KUALA LUMPUR (June 21): When our private data is being publicly shared online, be it through data leaks or hacking attempts, we assume that data privacy laws are on our side. However, our current policies are ill-equipped to deal with these types of situations.
The Personal Data Protection Act 2010 (PDPA) only applies to personal data handled during commercial transactions and does not affect data stored outside Malaysian shores.
The Act is also in need of a major update, being left untouched for a decade despite the rapidly evolving technological landscape.
Businesses and consumers do not know who to reach out to in the event of a major data breach. Should they report it to the police, the related ministries or the many government agencies with cybersecurity as part of their portfolio? Is there any point in contacting one or all of these?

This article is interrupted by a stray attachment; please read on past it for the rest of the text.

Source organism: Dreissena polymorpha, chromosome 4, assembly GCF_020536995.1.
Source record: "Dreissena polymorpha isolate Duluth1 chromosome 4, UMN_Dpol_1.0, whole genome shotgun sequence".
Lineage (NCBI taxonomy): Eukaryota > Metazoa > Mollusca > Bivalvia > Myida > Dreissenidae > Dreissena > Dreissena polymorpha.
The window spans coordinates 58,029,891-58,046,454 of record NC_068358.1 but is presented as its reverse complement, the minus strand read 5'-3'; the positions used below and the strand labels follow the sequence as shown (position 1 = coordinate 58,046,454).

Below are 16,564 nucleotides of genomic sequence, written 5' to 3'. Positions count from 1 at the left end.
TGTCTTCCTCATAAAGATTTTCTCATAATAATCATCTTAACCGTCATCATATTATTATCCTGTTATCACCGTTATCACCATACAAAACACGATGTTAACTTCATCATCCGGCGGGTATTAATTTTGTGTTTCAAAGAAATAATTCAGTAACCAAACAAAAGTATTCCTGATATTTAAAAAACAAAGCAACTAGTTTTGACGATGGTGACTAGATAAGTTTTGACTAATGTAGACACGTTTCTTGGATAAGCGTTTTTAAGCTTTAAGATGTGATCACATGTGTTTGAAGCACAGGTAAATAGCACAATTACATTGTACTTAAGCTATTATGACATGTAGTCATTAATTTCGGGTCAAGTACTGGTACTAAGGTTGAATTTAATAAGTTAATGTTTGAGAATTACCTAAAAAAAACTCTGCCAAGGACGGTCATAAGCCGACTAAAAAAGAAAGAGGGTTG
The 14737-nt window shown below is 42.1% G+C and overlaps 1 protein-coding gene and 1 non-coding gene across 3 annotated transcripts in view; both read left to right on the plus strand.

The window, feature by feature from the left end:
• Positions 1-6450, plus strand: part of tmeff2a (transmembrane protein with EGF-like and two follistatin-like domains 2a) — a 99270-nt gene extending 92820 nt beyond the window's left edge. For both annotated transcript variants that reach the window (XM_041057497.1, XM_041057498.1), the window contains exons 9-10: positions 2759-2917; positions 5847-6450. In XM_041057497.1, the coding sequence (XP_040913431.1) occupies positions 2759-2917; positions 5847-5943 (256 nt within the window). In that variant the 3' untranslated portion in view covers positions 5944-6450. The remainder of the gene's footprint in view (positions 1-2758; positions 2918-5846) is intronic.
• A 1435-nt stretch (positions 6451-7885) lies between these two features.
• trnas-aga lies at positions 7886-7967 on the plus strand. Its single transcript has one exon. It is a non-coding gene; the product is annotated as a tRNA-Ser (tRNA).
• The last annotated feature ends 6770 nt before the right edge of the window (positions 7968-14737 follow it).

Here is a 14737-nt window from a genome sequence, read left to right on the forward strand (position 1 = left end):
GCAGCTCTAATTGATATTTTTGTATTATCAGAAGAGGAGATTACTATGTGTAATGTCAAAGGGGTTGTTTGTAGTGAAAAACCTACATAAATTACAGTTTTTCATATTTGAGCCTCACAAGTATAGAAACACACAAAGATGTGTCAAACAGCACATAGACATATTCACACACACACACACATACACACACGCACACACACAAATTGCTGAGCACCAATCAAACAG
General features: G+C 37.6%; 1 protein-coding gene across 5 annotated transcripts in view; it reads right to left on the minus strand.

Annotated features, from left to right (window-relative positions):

The roles and responsibilities of these agencies are not well communicated to the public despite the introduction of the Malaysia Cyber Security Strategy (MCSS) and the Malaysia Digital Economy Blueprint.
Basically, Malaysia's data protection laws are weak and wanting, when compared to the extensive data privacy laws enacted overseas, such as the General Data Protection Regulation (GDPR) or the California Consumer Privacy Act (CCPA). A thriving national digital economy needs to be built on top of a well-founded legal framework.
Thankfully, local organisations can take pre-emptive steps to keep their consumer’s data safe and secure, putting them above and beyond the requirements of the law.
Read more about it in this week's issue of DigitalEdge.
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